In December, there were improvements across the board, but Porter Jr’s potential was on full display when he got his first career start against the Sacramento Kings on December 12, 2019. That night, Porter shot 8 of 10 from the field for 19 points. It was his first game in his career Porter Jr. had double-digit shot attempts. MPJ showed off his ability to get to the rim and finish over smaller players in the paint. He also gave a glimpse of his tough shot-making ability.
While he showed what he could do, Porter Jr. had to wait until the NBA restart all the way in August before he entered the starting line-up again. Inconsistent playing time marred Porter Jr. leading up to the COVID-19 induced suspension of the NBA season. He missed some time in February with an ankle injury. When he returned in March, it was still only as a bench player for 13 minutes a night.
However, when the NBA restarted in the bubble, we finally got to see how dangerous a player MPJ could be. Michael Porter Jr’s time was drawing nearer.
Mike Breaking Out
When the Nuggets arrived in Orlando for the restart, the team came without a starting small forward. With Will Barton sidelined due to a knee injury, the stage was set for Michael Porter Jr to break out. In his 7 starts during the seeding games, MPJ averaged 22 points and 8.6 rebounds. Porter Jr. was named to the Kia NBA All-Seeding Games Second Team off the back of those efforts.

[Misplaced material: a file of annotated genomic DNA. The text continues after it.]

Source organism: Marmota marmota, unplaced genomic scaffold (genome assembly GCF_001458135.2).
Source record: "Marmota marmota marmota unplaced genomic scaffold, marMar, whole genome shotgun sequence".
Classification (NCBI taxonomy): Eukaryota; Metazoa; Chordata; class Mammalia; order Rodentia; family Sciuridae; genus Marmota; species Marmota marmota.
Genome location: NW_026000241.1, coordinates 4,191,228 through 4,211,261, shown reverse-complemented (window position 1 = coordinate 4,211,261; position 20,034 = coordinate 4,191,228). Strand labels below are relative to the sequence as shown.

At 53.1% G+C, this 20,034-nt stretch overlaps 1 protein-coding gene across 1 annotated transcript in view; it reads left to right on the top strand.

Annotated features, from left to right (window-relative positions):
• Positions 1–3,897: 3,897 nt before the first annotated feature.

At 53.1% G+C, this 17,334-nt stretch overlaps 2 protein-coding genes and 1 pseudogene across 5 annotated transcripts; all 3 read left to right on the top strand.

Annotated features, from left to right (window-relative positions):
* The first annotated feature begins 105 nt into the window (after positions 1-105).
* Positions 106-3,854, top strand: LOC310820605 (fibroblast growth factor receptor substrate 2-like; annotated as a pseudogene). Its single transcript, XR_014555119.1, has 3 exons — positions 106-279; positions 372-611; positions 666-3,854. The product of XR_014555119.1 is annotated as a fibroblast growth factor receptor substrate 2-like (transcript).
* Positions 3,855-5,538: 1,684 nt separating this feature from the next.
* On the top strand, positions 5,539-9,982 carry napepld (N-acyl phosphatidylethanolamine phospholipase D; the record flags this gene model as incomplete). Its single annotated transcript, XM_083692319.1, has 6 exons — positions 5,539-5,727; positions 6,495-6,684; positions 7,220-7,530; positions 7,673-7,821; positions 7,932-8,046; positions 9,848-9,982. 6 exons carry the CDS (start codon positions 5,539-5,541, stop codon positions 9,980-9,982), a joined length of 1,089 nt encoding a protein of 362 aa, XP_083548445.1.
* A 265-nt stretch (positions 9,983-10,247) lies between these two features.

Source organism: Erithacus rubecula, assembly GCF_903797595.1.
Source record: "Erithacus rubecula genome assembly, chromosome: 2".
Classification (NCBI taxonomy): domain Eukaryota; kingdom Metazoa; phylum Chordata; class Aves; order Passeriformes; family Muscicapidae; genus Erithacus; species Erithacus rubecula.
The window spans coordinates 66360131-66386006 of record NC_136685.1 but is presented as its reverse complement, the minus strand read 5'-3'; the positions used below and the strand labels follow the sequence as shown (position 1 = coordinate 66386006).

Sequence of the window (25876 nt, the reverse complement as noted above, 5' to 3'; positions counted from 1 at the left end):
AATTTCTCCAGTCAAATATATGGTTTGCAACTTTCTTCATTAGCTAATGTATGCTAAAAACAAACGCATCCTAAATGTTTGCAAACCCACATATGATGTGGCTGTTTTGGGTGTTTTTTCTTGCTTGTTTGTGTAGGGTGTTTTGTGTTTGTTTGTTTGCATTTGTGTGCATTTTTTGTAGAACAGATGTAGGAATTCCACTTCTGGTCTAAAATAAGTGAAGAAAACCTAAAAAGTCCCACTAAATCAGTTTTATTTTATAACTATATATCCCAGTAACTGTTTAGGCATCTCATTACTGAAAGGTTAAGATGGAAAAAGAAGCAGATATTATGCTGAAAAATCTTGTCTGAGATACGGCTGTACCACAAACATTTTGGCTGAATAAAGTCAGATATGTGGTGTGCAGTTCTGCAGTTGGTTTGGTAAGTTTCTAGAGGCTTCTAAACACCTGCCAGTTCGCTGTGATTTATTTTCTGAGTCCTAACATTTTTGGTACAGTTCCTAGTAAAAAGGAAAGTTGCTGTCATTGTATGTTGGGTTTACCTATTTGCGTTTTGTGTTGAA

While he reverted more to a bench spark plug for Denver’s run to the Western Conference Finals, the playoffs provided valuable experience for Porter Jr. Despite only averaging 23.7 minutes in the playoffs; Porter Jr. was an important part of a historic Denver playoff run that included two 3-1 series comebacks by Denver. Coming into this year, Porter Jr. was ready to take on a heavier load.
“I kind of saw everything last year. We played LeBron [James] in the playoffs, I played against Kawhi [Leonard] and Paul George, all the best players at my position. So I feel like I have some experience now going into this season that I didn’t have last year in my first year playing.”Michael Porter Jr. told ESPN